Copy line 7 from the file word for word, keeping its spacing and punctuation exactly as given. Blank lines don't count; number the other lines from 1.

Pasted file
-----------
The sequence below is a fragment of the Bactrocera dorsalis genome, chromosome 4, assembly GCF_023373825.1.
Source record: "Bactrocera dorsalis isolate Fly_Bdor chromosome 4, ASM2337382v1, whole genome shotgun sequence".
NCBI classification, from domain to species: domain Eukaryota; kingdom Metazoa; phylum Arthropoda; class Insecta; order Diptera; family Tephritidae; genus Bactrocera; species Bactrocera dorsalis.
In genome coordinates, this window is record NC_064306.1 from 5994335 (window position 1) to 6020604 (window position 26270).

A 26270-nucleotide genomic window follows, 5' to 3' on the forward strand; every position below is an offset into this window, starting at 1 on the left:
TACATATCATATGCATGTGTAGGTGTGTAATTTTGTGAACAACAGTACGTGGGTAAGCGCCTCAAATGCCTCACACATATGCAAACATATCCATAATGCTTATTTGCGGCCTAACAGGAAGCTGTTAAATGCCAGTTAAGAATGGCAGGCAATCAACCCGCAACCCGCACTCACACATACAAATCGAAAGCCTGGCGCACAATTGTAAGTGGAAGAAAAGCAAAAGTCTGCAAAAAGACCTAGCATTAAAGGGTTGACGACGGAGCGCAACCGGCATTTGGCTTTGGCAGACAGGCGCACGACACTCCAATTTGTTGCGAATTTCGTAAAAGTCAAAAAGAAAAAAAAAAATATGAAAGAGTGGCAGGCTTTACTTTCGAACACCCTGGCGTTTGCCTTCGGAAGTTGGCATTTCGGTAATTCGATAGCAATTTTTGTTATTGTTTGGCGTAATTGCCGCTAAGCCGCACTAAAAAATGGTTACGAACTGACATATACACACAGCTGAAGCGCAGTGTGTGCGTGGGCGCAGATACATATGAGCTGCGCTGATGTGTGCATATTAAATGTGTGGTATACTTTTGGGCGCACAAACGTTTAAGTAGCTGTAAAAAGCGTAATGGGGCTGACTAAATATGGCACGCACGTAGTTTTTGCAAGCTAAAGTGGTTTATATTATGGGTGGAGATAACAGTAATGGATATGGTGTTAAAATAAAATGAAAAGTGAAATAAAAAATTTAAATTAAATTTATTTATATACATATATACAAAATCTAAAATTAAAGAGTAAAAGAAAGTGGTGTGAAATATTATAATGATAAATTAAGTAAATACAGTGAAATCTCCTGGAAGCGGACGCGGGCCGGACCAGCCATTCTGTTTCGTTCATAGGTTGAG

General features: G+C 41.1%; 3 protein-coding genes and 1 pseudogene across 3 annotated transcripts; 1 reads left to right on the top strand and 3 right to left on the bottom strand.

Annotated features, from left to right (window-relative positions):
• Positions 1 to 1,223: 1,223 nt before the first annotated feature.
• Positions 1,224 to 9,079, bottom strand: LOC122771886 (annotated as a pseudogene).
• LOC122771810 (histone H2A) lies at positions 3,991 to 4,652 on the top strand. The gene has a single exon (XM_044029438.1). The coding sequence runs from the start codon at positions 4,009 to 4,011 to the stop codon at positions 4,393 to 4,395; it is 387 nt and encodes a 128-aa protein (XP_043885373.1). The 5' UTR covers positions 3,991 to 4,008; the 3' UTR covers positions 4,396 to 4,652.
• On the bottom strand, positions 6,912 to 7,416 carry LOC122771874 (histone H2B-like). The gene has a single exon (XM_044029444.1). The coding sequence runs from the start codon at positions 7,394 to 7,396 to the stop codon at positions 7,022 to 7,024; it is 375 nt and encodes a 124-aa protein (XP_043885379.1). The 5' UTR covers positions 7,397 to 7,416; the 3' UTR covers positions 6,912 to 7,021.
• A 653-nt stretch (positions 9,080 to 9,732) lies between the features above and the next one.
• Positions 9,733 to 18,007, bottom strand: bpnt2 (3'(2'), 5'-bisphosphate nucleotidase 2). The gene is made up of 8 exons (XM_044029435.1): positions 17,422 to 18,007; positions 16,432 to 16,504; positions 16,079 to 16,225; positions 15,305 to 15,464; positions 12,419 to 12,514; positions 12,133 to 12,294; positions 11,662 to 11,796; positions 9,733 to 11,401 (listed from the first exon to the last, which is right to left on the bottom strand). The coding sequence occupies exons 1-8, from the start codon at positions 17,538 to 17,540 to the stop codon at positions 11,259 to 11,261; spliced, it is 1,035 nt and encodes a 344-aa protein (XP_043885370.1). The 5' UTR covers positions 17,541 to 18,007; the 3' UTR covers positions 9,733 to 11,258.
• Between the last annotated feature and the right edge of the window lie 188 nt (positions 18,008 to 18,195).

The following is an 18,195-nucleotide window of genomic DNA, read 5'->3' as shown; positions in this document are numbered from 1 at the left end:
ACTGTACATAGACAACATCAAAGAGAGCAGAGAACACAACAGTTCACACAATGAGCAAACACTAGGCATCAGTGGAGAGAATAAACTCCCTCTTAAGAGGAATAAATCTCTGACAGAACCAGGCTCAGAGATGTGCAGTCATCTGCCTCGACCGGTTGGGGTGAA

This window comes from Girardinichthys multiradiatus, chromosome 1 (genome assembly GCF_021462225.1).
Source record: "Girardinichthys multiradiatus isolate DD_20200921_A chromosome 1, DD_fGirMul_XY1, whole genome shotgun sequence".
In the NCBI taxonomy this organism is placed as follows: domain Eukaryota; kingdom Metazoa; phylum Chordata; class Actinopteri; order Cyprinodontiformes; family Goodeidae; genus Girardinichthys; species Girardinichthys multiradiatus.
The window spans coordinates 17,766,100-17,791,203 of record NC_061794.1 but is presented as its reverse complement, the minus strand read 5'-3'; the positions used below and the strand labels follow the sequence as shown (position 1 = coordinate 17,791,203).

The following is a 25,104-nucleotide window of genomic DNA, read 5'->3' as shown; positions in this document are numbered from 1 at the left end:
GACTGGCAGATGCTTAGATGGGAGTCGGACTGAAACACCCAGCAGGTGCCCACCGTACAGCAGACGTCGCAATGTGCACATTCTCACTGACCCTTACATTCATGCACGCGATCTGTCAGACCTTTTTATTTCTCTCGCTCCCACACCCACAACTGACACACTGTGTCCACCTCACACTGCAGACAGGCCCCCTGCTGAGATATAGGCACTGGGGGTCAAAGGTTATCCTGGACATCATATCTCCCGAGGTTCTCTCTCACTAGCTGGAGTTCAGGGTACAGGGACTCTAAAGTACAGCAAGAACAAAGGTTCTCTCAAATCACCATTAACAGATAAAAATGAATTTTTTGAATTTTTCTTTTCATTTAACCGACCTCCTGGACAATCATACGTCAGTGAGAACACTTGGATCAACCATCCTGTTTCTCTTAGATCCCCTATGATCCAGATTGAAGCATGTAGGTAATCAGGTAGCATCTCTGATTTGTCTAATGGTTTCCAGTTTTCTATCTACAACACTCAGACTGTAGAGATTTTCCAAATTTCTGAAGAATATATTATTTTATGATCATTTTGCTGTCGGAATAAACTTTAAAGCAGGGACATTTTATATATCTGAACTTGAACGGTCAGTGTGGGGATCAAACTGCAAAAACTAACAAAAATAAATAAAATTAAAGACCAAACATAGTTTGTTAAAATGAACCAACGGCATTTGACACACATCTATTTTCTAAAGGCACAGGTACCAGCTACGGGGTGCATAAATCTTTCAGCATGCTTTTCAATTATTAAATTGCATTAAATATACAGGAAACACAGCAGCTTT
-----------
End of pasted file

General features: G+C 41.1%; 3 protein-coding genes and 1 pseudogene across 3 annotated transcripts; 1 reads left to right on the top strand and 3 right to left on the bottom strand.